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Le Touret Memorial, France Le Touret Memorial, France
First Name: Albert John Last Name: REYNOLDS
Date of Death: 14/10/1914 Lived/Born In: Bloomsbury
Rank: Private Unit: East Surrey1
Memorial Site: Le Touret Memorial

Current Information:

Age-28

245, Peabody Buildings, Herbrand Street, Bloomsbury

 

The Race to the Sea. September-October 1914

By the middle of September 1914, the Aisne battlefield had stagnated into trench warfare and in order to break this impasse, both sides tried to outflank each other in a general movement northwards. Moving up through Picardy, Artois and Flanders, the race was over by 19th October when the North Sea was reached. The Western Front, a line of trenches stretching from Belgium to Switzerland, was now a reality. Initially it was the French army that conducted this movement whilst the British Expeditionary Force remained on the Aisne but by 6 October British reinforcements were needed to help beat off German attacks around Lille. They moved north and along with reinforcements from Britain, they took up new positions in Flanders, on the left of the Allied line and much closer to the Channel ports.

The Battle of La Bassée,

This was fought by II Corps (3rd and 5th Divisions) between 10th October and 2nd November 1914 and as the name suggests it focused on an area around the town of  La Bassée in northern France. It was part of the Race to the Sea and it determined the line of the Western Front in that sector. There were some initial British successes but La Bassée remained firmly in enemy hands and when German reinforcements arrived the village of Neuve Chapelle was captured by them as well. Towards the end of October, the fighting on this front died down as the attention of both armies switched to Ypres.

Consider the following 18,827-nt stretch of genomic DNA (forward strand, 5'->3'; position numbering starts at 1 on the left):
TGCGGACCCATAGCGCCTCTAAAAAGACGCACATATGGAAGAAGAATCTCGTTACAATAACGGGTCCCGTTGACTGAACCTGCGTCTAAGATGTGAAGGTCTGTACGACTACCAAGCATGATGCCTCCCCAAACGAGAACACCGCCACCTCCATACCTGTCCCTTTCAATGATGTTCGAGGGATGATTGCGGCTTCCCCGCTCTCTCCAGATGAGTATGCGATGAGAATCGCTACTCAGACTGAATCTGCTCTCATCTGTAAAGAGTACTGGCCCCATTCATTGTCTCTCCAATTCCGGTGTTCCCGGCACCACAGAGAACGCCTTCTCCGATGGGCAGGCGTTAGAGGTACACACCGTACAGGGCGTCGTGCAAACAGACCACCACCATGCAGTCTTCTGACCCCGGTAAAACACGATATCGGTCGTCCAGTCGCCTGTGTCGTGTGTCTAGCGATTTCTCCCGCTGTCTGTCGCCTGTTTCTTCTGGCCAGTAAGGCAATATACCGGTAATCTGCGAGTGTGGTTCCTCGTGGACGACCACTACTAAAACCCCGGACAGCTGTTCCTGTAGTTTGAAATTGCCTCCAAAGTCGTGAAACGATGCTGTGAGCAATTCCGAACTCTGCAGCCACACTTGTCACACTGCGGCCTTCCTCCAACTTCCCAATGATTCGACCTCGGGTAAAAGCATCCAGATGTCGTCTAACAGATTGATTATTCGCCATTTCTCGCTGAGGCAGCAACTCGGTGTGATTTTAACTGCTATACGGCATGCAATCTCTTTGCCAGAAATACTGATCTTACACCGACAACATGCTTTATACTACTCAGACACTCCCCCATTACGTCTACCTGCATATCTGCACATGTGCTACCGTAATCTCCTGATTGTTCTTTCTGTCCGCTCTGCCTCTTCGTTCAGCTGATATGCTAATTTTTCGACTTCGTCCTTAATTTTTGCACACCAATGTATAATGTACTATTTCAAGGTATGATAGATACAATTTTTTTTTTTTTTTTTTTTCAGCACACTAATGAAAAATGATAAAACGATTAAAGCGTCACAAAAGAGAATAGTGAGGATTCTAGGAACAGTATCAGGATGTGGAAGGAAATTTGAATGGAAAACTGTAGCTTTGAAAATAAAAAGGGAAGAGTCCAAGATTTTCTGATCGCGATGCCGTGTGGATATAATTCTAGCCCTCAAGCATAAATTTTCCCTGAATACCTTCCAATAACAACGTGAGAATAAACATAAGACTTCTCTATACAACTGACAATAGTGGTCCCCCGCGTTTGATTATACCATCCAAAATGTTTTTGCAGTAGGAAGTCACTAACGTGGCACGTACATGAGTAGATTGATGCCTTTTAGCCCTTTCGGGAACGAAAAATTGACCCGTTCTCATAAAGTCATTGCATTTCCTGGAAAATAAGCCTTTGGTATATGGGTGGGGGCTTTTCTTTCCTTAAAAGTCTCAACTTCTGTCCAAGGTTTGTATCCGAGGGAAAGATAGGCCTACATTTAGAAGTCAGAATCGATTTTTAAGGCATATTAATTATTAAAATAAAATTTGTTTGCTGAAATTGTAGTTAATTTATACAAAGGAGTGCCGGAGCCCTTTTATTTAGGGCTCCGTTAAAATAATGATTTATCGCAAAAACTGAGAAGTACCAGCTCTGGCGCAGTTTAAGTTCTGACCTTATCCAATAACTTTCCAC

On 12th October II Corps advanced on an eight mile front, astride the La Bassée canal but the going was tough and slow with the enemy contesting every stage of the advance. The 1st East Surrey battalion of 14 Brigade, 5th Division, advanced to a position two miles west of Richebourg-St Vaast and a further move forward then brought them in contact with the Germans. Here they entrenched and repelled an enemy counter attack between the junctions of 3rd and 5th Divisions. Their casualties for the day amounted to 22 and included Robert Stocker. The advance continued on the following day and 1st East Surrey ended the day facing east, astride the Rue des Bercaux, halfway between Richebourg-St Vaast and Richbourg-L’Avoue. Here they entrenched and remained for three days. On the following morning, 14th October, they came under heavy fire during the relief of the front companies and suffered over thirty casualties including Albert Reynolds who was killed.

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